Boy, do I have fun with this concept. Some might consider it a “problem”, but we’re not listening to my mother right now. Personally, throwing crap sandwiches at my characters is my favorite part of the writing process. Think about it: you’re basically a god in your literary universe. You can create this wide and wonderful world, fill it with diverse people and cultures and ecosystems, and then you can SMASH CRASH BASH. You can call down lightning, unleash floods, slam people with disease and heartache and lost opportunities and bees. You can bring nations to their knees, and all from behind the screen of your computer, and without legal persecution! After all, there is no story without conflict, and conflict is WONDERFUL to inflict!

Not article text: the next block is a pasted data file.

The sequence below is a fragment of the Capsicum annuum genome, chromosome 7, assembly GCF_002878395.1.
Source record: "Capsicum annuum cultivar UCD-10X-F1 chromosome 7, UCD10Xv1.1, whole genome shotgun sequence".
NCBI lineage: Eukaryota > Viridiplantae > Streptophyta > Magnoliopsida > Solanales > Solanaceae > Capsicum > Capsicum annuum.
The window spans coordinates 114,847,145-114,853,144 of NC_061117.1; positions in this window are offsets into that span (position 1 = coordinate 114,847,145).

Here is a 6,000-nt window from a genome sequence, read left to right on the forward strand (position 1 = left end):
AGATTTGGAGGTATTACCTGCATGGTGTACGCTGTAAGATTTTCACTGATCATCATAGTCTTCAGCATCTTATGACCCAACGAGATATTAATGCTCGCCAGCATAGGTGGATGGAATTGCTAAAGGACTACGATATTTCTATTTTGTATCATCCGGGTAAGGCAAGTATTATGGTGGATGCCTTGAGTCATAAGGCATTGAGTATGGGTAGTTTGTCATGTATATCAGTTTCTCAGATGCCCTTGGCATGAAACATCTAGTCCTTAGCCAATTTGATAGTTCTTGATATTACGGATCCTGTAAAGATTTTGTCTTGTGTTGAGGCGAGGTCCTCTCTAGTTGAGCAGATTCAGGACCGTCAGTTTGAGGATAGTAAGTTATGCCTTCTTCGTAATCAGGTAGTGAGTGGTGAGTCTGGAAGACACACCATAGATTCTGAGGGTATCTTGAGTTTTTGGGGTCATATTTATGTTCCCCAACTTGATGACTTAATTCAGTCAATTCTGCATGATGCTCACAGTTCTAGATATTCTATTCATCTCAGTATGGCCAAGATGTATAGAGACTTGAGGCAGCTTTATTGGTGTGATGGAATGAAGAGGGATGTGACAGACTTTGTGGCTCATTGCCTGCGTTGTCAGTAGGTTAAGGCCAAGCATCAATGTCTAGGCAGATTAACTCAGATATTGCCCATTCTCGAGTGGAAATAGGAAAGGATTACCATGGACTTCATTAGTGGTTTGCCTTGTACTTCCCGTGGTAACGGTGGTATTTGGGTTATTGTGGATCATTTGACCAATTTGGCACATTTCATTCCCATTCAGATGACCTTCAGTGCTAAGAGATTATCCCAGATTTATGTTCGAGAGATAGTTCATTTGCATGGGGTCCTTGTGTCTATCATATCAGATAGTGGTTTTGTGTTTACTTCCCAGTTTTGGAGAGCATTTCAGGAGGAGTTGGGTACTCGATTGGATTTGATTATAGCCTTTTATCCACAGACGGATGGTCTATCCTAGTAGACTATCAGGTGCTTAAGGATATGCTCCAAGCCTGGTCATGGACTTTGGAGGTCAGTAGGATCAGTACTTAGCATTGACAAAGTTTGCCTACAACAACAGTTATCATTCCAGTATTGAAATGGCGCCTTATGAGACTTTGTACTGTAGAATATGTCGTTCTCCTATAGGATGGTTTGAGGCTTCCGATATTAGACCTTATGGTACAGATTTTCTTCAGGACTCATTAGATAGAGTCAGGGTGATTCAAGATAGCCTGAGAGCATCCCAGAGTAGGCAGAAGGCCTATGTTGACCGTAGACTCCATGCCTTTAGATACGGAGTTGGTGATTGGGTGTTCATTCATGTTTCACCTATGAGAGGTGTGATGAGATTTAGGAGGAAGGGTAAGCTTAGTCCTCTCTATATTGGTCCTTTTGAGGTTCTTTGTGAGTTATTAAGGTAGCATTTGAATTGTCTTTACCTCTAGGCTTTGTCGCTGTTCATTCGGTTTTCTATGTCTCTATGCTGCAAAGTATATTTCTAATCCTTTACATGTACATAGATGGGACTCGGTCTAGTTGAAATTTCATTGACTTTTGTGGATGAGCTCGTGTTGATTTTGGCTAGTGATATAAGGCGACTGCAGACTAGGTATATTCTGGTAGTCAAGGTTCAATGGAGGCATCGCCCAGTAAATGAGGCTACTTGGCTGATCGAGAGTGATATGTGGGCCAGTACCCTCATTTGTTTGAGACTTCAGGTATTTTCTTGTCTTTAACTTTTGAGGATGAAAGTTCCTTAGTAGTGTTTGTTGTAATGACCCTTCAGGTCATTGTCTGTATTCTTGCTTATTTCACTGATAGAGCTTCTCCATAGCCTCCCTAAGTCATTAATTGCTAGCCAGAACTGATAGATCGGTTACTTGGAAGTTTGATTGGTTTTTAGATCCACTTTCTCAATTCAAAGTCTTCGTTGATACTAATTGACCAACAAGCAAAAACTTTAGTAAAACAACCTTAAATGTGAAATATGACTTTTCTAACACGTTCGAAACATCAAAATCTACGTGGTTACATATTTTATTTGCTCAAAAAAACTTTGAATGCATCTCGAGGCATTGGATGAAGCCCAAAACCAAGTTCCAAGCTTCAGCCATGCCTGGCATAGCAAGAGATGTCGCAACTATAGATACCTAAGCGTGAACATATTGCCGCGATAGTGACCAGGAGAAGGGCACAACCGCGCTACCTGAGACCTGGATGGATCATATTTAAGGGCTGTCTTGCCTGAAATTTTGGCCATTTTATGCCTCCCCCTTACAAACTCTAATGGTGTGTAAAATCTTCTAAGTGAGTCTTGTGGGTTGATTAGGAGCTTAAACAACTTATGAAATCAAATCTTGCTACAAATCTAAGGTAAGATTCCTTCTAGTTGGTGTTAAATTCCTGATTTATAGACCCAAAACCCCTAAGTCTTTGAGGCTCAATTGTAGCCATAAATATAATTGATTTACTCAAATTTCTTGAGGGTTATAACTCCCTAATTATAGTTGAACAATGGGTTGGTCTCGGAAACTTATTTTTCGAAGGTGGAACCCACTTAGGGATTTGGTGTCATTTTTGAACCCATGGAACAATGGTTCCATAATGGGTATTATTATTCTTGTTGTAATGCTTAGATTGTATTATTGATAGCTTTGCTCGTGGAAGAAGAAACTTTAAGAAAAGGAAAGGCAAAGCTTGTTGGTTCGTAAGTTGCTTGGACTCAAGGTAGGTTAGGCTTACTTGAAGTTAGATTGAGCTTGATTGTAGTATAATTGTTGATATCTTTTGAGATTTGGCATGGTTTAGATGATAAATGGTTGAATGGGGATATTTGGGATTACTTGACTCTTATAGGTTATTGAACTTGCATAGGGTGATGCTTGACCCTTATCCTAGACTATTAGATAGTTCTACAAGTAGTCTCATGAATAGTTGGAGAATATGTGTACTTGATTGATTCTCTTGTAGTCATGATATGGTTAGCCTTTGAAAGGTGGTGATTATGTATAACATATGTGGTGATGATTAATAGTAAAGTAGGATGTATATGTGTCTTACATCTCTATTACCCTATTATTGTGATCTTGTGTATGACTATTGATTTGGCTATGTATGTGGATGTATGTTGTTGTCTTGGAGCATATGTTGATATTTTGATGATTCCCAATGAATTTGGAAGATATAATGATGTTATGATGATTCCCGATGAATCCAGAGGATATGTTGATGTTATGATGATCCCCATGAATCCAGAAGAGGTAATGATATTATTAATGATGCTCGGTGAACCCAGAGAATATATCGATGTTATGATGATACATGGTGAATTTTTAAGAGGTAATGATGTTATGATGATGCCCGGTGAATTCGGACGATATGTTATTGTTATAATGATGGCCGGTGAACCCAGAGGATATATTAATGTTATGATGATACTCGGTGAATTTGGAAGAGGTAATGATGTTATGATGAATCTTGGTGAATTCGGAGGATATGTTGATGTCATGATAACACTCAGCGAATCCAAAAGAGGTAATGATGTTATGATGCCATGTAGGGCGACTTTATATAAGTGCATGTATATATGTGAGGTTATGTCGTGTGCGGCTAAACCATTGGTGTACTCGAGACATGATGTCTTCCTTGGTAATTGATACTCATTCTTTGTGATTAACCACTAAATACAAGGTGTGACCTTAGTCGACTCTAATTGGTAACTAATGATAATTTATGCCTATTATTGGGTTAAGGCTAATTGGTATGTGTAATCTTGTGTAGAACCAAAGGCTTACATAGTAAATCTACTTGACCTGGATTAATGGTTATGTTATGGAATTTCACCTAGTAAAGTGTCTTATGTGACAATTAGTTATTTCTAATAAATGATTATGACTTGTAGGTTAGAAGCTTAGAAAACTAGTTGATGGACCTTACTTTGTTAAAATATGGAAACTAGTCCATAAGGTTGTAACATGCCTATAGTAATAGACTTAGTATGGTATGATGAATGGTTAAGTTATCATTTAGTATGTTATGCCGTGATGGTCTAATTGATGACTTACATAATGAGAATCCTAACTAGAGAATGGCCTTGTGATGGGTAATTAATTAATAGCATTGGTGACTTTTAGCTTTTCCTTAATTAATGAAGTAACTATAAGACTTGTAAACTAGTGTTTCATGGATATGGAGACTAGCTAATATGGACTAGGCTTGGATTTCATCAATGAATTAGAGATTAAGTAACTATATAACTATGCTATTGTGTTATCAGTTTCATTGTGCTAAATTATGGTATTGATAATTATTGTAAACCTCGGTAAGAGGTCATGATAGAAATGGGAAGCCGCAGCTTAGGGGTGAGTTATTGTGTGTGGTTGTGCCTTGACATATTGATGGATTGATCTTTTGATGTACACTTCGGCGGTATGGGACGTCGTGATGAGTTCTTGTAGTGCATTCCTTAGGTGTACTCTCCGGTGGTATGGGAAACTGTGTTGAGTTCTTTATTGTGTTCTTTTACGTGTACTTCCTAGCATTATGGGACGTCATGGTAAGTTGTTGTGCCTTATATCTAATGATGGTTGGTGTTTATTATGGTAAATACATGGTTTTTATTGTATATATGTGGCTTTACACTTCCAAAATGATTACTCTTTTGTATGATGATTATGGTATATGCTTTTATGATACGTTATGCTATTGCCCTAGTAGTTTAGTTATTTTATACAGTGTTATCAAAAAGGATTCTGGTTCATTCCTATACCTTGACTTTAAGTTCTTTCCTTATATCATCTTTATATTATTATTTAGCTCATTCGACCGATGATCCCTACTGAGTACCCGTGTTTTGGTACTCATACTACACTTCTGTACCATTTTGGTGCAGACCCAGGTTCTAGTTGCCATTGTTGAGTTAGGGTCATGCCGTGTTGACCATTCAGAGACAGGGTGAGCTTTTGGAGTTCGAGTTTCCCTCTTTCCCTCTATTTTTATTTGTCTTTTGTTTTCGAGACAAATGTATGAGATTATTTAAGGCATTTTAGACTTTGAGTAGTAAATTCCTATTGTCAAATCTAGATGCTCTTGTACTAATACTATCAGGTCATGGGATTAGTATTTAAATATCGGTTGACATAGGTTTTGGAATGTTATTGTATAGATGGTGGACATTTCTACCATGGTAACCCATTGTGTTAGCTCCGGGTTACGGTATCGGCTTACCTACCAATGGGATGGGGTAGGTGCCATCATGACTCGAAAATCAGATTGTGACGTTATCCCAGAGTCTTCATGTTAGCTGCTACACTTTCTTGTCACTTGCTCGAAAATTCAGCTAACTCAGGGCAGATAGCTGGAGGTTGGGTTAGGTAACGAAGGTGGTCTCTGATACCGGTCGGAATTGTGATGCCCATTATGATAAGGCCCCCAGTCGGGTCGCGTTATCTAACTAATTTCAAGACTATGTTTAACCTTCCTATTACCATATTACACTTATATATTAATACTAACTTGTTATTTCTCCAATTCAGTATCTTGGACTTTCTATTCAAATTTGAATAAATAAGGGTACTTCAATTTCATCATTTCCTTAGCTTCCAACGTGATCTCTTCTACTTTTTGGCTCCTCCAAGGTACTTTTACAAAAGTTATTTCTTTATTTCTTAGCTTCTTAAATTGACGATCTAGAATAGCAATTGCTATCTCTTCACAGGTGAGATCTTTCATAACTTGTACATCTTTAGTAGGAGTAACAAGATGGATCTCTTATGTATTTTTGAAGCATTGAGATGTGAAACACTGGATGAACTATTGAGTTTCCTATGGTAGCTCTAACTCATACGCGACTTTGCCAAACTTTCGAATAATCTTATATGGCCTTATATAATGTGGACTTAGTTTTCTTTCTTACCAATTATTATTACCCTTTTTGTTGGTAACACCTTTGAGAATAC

But it’s also possible to go too far with the agony and head into torture porn land, and that is not somewhere you want to steer your work. Not sure what constitutes torture porn? It’s a term coined by various Hollywood movie critics to describe the current trend of horror movies where gratuitous violence and gore overrides the central story. Think of the Saw movies. Any semblance of story or character development is shot and left for dead in favor of severed body parts and spurting blood everywhere for the sole purpose of shock value.
So, how do you straddle that line between coddling your characters and going too far in hurting them? Here are a couple things to keep in mind:
1. Does the negative event encourage character development?